Chemistry Related
Eric Bittner
This tiny sensor developed by Pavlidis and his team tracks physical movement and will soon be able to measure calorie-loss in real time.
Photo: Pathik Shah
By Rolando Garcia
Natural Sciences and Mathematics Communications
Graduate students Konstantinos Kazakos and Yuichi Fujiki demonstrate the new computer games they are creating with Professor Ioannis Pavlidis that encourage exercise.
Photo: Pathik Shah
Those who prefer an evening behind a computer screen rather than on a treadmill might soon be shedding the pounds while enjoying their favorite games, thanks to a new breed of high-tech diversions that blend exercise with pleasure.

A University of Houston researcher is developing computer games that combine cutting-edge motion sensors with couch-potato-friendly amusements such as video races and logic puzzles to change the way people integrate physical activity into their daily lives.

The games are designed with the inactive in mind, said Ioannis Pavlidis, Eckhard Pfeiffer Professor of Computer Science. Hitting the gym for a regular workout regimen might be too much to expect. These games encourage small, everyday lifestyle changes such as taking the stairs instead of the elevator or tending the garden instead of watching television.

Financed by an endowed fund and a National Science Foundation grant, the project aims to create the motivational framework for increasing people’s everyday physical activities. The games have caught the attention of the Mayo Clinic in Rochester, Minn. James Levine, a Mayo physician and  leading authority on obesity, will gauge the games’ effectiveness in a large trial experiment this summer.

According to Levine, a longtime collaborator of Pavlidis’, the lack of daily mild exercise is largely responsible for the world’s obesity epidemic. More than 1 billion people worldwide are overweight.
The games can be played on any handheld PDA. To measure physical activity, Pavlidis, his Ph.D. student researchers and lab staffers developed a lightweight, wearable sensor that detects movement like running, walking, bending over or even foot tapping. The data is transmitted to the PDA via a wireless connection, and a player can see his game avatar move in real-time to his movements.

So, for example, in the race game, the player’s physical activity propels the avatar around the track – the more active the player is, the faster and farther he goes. Gamers are linked by cellular phone networks so they can compete against multiple users in the next cubicle or in the next state.

The game can run all day in the background as players go about their routines. They are earning points and propelling their avatars as they stroll to the deli for lunch, get up for a coffee break or walk the dog. Players are notified periodically throughout the day of their standing in the race and a winner is determined each day.

Because brainier couch-potatoes might soon tire of a straightforward race game, Pavlidis is working on more mentally challenging diversions. This month he rolled out a new version of Sudoku, a logic-based numbers puzzle that has become wildly popular among young people. Players must fill out a partially completed numbers grid with strict constraints on repeating the numbers.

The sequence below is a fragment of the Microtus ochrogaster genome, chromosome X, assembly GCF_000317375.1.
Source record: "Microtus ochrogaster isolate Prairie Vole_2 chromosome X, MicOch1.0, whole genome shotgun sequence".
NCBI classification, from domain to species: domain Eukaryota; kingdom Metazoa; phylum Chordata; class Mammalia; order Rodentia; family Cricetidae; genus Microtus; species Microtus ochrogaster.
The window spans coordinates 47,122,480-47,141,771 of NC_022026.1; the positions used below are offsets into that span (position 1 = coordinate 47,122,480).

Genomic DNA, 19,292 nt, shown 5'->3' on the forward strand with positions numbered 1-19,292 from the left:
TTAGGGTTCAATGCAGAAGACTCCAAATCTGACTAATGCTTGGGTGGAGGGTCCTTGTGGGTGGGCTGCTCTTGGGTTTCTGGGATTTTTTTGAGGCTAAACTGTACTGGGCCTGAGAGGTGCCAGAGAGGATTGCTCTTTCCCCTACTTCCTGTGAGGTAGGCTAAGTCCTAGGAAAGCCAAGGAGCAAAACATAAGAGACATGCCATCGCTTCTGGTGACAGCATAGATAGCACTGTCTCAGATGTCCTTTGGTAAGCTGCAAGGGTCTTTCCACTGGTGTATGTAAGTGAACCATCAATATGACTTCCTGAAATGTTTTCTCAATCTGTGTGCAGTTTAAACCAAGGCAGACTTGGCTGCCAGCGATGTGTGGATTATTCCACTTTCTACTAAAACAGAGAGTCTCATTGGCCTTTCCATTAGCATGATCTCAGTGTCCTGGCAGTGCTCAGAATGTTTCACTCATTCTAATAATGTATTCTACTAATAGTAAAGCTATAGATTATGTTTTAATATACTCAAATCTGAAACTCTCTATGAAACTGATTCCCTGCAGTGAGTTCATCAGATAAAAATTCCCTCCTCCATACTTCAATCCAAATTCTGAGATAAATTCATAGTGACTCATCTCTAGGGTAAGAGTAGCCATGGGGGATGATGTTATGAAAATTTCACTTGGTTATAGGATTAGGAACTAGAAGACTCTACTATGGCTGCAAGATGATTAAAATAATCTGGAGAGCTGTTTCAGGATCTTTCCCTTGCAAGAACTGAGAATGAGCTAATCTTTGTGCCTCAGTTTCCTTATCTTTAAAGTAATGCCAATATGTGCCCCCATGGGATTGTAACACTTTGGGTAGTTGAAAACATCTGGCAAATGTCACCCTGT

In this adaptation of Sudoku, the points players earn through physical activity can be used to fill in another square on the grid, providing clues to solving the rest of the puzzle. Pavlidis and his assistants – first year Ph.D. students Konstantinos Kazakos and Yuichi Fujiki and staff engineer Colin Puri – soon will be unveiling more games designed to appeal to a variety of age groups. Eventually users would be able to play several games simultaneously, moving their physical activity points between games.

Soon, the sensors also will be able to instantly measure calorie loss. Watching the calories burn off as they go about their day will keep players motivated and help them gauge their progress, Pavlidis said. 

While there is still some tinkering to be done before these devices could be marketed to consumers, the games have been a hit with early test groups – even among those not easily impressed with new gadgets.

The games got rave reviews from players at an April academic gathering of computer scientists, Pavlidis said. One middle-aged professor became so engrossed she began racing around the conference room to win the game.

“When you see the avatar move when you move, you really become connected to the game,” Pavlidis said.

Pavlidis first became aware of the huge potential of everyday activities in 1999 after working with Levine on a study that found chewing sugarless gum during waking hours can burn off twenty-two pounds in a year.

These new games promote a more active lifestyle by becoming part of players’ normal routines, Pavlidis said. The allure of computer gaming and competition with other users encourages players to make small lifestyle changes that can add up to big health benefits.

The concept, termed Non-Exercise Activity Thermogenesis, was taken to heart by a computer science student who was one of the first to try out the devices. Through gaming and other habit adjustments that increased his everyday physical activity, the student lost forty pounds in five months.

“Because of the way we live today people are sitting all the time, so moving more is always a good thing,” Pavlidis said.
© University of Houston 2007